Today the news is about Customers who paid by credit card at 51 UPS Store locations across 24 states in the USA are at risk of their credit card being syphoned by cybercriminals. Last year end it was the turn of Target’s (large retailer) 98 million customers to have their card data stolen. These are not happening only in the faraway USA.
In Chennai (India) too, city police gets hundreds of complaints every month on money being siphoned from their bank accounts.
As the world becomes more and more connected, payment transactions moving from cash to digital, as individual consumers we too get inadvertently exposed to online security risks. Common people (aam aadmi) knows if he leaves his wallet exposed he is going to get pickpocketed. She takes care to protect her purse, but that’s because cash (and gold) has been around for centuries. In everyday life we do encounter people who imprudently don’t take care of their cash, I see them be either simpleton, who don’t know better or simply fools! But in case of digital payments and online, these are recent technologies and it takes time for common people to learn and understand the risks and protections. I am sharing here about two instances that happened to me yesterday and what I did after that. These made realise that being secure takes effort, but its just common sense.
In the evening after a dentist appointment, I was returning home with wife, we stopped in a nearby retail shop. A few thousand rupees transaction, I gave my credit card, entered PIN (which is nearly mandatory now thanks to Reserve Bank of India rules), collected the items and came home. Few minutes after I got a call from the shopkeeper informing I forgot my Credit Card in the shop. I rushed back, sincerely thanked the guy and collected the card.
But the few minutes the card was not in my possession would have been enough to skim the card to make a duplicate, and observing the PIN when I first entered it would have been easy too. I have no reason to suspect anything in this case, but it is better to take precaution. As soon as I came home, I logged into my bank site and changed the PIN number. I could have called the bank for a replacement card but my threat perception on this was lower.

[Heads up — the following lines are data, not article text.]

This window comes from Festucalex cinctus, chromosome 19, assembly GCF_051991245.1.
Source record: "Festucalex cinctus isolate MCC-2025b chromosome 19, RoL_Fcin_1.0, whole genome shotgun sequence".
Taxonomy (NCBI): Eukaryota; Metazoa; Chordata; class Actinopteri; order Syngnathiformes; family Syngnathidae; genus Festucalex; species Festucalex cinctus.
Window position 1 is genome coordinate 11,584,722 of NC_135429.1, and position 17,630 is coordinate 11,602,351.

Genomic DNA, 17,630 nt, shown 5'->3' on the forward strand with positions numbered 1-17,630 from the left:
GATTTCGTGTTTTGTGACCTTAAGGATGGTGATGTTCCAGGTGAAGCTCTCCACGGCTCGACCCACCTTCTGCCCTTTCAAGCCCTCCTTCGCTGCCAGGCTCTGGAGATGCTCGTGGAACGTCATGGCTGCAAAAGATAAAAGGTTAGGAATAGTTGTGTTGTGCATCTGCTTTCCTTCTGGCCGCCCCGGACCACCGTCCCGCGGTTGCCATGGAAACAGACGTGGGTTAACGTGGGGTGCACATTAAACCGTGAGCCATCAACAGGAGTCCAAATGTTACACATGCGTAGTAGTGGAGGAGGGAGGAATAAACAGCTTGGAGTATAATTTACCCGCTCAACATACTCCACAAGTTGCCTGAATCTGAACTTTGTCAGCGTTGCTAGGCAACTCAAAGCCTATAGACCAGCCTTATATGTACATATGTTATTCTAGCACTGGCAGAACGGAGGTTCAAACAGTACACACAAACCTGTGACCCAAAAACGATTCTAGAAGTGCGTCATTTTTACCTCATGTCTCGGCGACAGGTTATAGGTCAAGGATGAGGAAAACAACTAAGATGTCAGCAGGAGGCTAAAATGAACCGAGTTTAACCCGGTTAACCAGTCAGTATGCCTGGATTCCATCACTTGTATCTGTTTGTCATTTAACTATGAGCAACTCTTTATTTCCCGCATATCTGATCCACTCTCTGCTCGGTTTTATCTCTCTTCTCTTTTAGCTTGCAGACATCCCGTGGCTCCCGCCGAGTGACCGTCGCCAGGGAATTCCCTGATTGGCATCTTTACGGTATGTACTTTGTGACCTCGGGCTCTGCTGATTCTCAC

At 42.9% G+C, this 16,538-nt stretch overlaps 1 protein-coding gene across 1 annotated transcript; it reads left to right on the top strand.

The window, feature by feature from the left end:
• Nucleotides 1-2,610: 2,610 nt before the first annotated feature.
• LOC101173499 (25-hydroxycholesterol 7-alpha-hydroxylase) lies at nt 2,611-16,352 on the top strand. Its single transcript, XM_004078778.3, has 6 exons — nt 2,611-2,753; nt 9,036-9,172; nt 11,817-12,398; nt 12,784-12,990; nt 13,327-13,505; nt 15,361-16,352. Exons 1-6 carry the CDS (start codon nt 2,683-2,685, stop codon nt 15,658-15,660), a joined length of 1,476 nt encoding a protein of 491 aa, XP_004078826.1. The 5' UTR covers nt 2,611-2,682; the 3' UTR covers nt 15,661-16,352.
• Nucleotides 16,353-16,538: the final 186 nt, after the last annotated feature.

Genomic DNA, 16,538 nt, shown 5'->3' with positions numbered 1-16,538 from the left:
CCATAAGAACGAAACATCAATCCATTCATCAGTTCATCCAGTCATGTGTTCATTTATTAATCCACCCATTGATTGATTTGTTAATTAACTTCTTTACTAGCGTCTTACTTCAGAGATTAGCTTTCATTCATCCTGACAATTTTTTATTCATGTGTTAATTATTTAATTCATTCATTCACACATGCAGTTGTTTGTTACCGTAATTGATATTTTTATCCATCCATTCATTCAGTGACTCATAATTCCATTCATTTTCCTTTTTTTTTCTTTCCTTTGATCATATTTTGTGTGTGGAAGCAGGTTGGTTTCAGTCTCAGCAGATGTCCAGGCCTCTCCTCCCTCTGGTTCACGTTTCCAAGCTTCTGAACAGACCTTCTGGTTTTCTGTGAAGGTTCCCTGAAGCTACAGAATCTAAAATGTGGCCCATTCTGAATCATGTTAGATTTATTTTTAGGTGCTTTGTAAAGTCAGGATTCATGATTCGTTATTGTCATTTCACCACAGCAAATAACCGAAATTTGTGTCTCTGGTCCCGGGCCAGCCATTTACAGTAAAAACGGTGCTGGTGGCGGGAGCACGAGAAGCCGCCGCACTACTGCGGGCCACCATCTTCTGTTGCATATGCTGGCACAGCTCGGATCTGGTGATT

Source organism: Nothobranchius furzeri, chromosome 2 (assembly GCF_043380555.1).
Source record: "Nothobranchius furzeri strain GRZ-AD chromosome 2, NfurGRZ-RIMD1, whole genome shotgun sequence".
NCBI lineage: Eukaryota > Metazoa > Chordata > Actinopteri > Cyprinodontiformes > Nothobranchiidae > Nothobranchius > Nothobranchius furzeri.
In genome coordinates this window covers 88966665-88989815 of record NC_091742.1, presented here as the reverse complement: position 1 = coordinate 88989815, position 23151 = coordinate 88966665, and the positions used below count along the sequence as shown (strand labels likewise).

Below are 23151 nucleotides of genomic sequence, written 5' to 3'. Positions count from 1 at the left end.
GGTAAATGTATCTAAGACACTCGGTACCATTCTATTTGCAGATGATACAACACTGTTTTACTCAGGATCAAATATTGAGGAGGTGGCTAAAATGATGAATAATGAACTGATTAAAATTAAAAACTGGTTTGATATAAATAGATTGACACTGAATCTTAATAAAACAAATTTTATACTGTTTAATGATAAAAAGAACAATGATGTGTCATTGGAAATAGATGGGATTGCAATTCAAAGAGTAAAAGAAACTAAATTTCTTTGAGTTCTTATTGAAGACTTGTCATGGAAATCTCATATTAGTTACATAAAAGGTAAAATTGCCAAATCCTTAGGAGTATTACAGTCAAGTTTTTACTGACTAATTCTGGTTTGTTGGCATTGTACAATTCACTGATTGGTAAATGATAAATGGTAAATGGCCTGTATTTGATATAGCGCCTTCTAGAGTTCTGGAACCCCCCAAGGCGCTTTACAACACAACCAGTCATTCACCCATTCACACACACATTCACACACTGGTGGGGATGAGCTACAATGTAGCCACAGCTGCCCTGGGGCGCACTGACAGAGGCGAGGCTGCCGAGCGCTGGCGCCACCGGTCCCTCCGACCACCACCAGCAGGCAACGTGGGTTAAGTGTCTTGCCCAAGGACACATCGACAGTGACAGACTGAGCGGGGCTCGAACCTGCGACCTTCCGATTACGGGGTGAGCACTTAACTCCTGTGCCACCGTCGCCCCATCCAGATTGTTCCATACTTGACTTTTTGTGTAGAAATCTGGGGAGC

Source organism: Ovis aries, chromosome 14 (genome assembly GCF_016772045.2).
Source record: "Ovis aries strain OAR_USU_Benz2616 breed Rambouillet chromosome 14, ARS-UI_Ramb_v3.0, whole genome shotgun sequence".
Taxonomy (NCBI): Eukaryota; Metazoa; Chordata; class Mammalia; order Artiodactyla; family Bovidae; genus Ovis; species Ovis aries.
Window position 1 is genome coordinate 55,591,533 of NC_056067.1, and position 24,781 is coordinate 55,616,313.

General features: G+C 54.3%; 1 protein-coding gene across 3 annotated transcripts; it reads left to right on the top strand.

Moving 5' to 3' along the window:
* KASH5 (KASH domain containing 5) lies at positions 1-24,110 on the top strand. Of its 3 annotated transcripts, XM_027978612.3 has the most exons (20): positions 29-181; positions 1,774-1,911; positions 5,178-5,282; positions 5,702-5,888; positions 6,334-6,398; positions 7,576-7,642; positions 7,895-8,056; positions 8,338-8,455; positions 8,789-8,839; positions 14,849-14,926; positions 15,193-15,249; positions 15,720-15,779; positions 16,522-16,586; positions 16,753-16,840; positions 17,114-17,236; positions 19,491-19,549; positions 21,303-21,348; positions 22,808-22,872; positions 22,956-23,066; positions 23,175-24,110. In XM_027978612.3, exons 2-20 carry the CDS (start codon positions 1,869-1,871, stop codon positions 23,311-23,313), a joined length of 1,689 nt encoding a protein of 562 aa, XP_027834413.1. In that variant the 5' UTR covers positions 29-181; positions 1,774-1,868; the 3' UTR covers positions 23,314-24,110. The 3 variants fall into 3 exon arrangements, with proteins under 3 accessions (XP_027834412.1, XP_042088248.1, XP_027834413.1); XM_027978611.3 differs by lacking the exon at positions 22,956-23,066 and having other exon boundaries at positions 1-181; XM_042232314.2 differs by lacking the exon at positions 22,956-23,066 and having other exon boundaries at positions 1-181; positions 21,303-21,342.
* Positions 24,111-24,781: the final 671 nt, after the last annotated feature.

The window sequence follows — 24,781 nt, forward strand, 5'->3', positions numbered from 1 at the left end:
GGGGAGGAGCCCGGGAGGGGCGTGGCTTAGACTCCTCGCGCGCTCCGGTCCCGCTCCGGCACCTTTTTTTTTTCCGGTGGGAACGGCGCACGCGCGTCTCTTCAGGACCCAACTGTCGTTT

After the above incident, I was trying a new mail app for Windows (and other platforms too) called Inky. It advertised a unified mailbox experience, modern interface and single sign-on. Once you create an Inky account, setup mail accounts like Google, Hotmail (Outlook.com), you could log in from any device with just the Inky account and it will configure all your mail accounts automatically. Basically Inky was storing your mail account details on their server, they promise to safely store all the passwords with strong encryption seeded with the Inky password.
After spending few minutes with the app I was not impressed. I saw no compelling feature and there was no way to view/edit my contacts that are already on Google & Hotmail. Lack of Address Book is a big turn off for me. Before uninstalling the app, I disconnected the accounts (Gmail, Hotmail) and deleted the Inky account too. I have no reasons to doubt the sincerity of Inky, but being in a state of paranoid I was, I changed my Google & Microsoft (Hotmail) Account passwords. It has been a long time I had changed the passwords and they were, in a sense due, for a change!
I spent a good part of 30 minutes – may be unnecessary, but it gave me peace of mind. As wise men say “Better to be safe than sorry”
Also published on Medium.